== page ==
JERUSALEM (Reuters) - Israel's foreign minister called Turkish President Tayyip Erdogan an "anti-Semitic bully" in a meeting with Israeli ambassadors on Wednesday and said Europe was being cowardly in not taking him on.
In an address to Israeli envoys based in Europe and Asia, Avigdor Lieberman, the leader of far-right party Yisrael Beitenu, was withering about Erdogan, a staunch critic of Israeli policy towards the Palestinians.
"Civilized, politically correct Europe's silence over an anti-Semitic, neighborhood bully like Erdogan and his gang takes us back to the 1930s," said Lieberman, referring to the persecution of the Jews in Nazi Germany.
"We have to tell the truth and speak plainly, put it on the table," he said.
A former nightclub bouncer who was born in Moldova and migrated to Israel in the 1970s, Lieberman was also critical of Europe's reaction to last week's Islamist attacks in Paris, saying the anti-Semitic nature of them had been played down.
"In the world and in Europe, most of the discussion was about freedom of expression, extremism and Islamophobia," he said of the fallout from the attacks that killed 17 people, including four French Jews at a kosher supermarket.
"But the Jewish and anti-Semitic aspects were hardly mentioned and this is particularly grave."
Relations between Israel and Turkey have declined markedly over the past five years, since Israeli forces stormed a Turkish ship, the Mavi Mamara, as it sailed towards Gaza as part of a flotilla challenging Israel's naval blockade of the Hamas Islamist-ruled Palestinian enclave in 2010.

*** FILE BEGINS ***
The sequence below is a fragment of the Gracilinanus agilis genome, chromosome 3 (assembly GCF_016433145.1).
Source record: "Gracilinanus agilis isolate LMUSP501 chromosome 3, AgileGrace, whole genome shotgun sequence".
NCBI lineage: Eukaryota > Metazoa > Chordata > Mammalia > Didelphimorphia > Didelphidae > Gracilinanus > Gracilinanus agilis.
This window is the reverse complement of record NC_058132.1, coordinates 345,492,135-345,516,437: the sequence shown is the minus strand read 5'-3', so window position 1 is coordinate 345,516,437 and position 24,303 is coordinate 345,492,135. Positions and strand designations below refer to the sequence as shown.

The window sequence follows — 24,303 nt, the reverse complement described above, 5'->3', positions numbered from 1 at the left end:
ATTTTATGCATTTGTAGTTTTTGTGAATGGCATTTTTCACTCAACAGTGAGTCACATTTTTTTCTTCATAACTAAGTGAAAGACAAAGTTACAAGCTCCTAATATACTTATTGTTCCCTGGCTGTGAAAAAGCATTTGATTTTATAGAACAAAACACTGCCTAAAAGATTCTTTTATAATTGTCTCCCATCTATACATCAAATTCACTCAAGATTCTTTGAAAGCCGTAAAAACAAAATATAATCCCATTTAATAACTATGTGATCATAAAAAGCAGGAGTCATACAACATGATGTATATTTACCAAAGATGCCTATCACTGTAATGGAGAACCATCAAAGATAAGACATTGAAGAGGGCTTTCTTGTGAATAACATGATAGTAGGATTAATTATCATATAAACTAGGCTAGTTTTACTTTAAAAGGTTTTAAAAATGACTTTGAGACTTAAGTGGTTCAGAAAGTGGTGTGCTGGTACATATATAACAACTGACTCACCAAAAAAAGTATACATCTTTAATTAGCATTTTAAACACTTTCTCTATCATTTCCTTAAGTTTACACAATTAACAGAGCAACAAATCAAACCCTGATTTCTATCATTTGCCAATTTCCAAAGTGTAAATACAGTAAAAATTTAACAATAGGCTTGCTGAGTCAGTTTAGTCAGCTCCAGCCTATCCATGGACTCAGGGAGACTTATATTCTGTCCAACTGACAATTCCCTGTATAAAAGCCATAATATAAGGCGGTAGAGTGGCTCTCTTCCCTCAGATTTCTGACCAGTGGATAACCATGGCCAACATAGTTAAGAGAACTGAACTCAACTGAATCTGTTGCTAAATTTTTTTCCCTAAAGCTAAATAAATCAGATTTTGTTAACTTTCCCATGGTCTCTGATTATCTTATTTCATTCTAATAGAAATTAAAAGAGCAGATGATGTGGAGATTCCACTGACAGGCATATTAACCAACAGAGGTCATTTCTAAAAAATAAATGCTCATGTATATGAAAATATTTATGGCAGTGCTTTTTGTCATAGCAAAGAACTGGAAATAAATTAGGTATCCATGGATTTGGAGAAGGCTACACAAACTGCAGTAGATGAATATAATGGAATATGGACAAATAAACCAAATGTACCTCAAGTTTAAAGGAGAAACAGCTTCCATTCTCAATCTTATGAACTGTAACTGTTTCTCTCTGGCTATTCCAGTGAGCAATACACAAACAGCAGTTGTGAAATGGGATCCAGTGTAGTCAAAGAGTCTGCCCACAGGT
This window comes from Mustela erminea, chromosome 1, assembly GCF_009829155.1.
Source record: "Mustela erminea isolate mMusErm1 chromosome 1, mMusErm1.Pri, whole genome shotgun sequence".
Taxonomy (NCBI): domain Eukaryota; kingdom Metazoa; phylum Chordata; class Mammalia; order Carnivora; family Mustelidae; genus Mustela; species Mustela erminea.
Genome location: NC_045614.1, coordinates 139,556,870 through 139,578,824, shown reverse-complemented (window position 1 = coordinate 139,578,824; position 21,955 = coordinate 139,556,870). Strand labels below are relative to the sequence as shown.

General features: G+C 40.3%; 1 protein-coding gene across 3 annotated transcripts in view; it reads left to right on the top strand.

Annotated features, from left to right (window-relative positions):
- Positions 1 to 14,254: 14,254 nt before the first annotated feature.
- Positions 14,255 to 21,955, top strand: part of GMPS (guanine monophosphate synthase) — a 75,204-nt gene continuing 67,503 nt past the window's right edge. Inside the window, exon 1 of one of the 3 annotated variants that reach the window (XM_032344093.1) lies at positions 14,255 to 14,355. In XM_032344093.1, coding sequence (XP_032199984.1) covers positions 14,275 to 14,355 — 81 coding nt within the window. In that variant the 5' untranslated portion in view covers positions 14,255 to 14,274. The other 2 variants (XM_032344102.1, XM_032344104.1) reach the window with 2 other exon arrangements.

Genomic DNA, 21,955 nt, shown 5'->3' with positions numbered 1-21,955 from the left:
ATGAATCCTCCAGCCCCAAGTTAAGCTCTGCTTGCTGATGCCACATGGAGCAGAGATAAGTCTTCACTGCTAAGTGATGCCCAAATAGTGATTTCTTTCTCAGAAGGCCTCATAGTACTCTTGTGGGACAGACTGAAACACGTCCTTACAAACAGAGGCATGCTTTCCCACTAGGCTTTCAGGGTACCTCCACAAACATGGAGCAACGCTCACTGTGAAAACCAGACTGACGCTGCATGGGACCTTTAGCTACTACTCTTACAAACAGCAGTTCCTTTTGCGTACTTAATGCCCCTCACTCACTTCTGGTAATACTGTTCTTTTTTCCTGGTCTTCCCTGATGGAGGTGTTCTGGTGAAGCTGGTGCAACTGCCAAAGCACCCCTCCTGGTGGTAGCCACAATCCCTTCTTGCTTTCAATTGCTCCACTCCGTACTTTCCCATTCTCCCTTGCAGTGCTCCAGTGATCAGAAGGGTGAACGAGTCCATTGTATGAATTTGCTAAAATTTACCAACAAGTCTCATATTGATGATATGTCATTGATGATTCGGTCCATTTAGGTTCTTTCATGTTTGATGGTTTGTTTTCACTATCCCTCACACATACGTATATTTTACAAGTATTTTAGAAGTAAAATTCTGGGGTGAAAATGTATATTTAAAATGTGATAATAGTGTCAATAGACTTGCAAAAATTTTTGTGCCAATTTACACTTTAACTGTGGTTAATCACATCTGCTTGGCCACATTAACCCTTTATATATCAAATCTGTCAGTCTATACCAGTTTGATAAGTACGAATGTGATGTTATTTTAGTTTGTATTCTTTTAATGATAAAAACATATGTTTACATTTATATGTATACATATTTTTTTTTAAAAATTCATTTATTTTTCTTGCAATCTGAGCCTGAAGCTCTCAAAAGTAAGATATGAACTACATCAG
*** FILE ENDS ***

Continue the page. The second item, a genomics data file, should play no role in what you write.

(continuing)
Nine Turkish activists were killed on board in confrontations with the troops.
Erdogan was highly critical of Israel during his time as prime minister and again since becoming president last year.
During the war in Gaza last summer, the Turkish leader told a political rally: "(Israelis) have no conscience, no honor, no pride. Those who condemn Hitler day and night have surpassed Hitler in barbarism."
He also cautioned supporters against taking their anger out on Turkey's Jewish population, which numbers around 17,000.
Lieberman, who has broken off his alliance with Prime Minister Benjamin Netanyahu, has stepped up his rhetoric on a range of issues in recent days as he tries to rally support for his party ahead of parliamentary elections on March 17.
Netanyahu lashed out at Erdogan's suggestion Israel did not merit a role in Sunday's marches in Paris because of the Gaza war, which Israel says was intended to stop Palestinian rocket fire at its towns and cities.
"I’ve yet to hear any world leader condemn the comments by Erdogan, not one," Netanyau told a group of U.S. lobbyists for Israel.
"I believe his shameful remarks must be repudiated by the international community, because the war against terror will only succeed if it’s guided by moral clarity."
(Writing by Luke Baker; Editing by Jeffrey Heller and Ralph Boulton)